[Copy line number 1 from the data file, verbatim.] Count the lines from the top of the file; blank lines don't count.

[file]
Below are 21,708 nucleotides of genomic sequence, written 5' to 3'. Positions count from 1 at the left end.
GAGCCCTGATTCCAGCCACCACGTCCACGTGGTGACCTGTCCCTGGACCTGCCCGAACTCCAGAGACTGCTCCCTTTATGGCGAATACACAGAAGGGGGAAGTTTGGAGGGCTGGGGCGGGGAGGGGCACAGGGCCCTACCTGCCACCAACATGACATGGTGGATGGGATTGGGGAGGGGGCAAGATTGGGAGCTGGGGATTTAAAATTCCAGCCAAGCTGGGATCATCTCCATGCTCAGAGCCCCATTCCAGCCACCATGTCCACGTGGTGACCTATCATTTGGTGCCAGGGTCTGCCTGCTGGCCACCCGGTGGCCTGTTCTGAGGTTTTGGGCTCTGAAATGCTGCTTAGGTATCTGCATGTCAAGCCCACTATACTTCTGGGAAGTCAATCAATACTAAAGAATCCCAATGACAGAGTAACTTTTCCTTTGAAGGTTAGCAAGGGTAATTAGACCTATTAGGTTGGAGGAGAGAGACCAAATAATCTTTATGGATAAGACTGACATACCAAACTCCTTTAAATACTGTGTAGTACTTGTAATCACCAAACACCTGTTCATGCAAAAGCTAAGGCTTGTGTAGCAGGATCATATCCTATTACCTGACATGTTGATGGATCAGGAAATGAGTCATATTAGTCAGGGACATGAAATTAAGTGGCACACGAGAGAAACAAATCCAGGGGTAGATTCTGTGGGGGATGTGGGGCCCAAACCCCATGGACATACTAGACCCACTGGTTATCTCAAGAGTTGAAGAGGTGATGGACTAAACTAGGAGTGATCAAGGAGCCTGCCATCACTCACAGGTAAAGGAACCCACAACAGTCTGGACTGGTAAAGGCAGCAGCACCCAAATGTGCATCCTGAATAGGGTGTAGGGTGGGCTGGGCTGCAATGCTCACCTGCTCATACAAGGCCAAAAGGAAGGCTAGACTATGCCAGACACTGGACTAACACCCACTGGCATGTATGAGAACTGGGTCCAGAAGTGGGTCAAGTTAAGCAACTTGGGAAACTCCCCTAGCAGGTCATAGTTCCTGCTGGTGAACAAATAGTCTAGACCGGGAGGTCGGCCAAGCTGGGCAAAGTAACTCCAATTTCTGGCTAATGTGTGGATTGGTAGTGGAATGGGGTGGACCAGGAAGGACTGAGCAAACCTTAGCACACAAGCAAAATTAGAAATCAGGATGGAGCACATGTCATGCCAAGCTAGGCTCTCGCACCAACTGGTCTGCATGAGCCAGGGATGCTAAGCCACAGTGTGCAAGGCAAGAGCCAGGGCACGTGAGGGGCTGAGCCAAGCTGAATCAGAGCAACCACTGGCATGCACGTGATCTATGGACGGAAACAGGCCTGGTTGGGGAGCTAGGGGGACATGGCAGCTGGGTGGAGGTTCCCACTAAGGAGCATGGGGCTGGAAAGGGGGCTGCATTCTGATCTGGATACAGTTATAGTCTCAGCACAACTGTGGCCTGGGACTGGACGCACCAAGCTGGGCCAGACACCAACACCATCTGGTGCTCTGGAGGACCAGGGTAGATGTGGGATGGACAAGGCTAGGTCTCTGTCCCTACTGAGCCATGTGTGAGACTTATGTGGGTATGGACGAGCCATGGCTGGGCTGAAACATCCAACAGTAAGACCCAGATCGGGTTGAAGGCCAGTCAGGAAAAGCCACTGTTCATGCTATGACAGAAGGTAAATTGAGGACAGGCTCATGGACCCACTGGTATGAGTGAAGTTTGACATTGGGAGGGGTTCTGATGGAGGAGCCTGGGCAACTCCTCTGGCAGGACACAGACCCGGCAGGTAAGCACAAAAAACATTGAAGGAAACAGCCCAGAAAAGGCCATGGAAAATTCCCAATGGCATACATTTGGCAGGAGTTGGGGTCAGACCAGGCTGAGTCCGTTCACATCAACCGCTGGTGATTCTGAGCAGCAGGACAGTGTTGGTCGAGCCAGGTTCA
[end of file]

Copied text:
Below are 21,708 nucleotides of genomic sequence, written 5' to 3'. Positions count from 1 at the left end.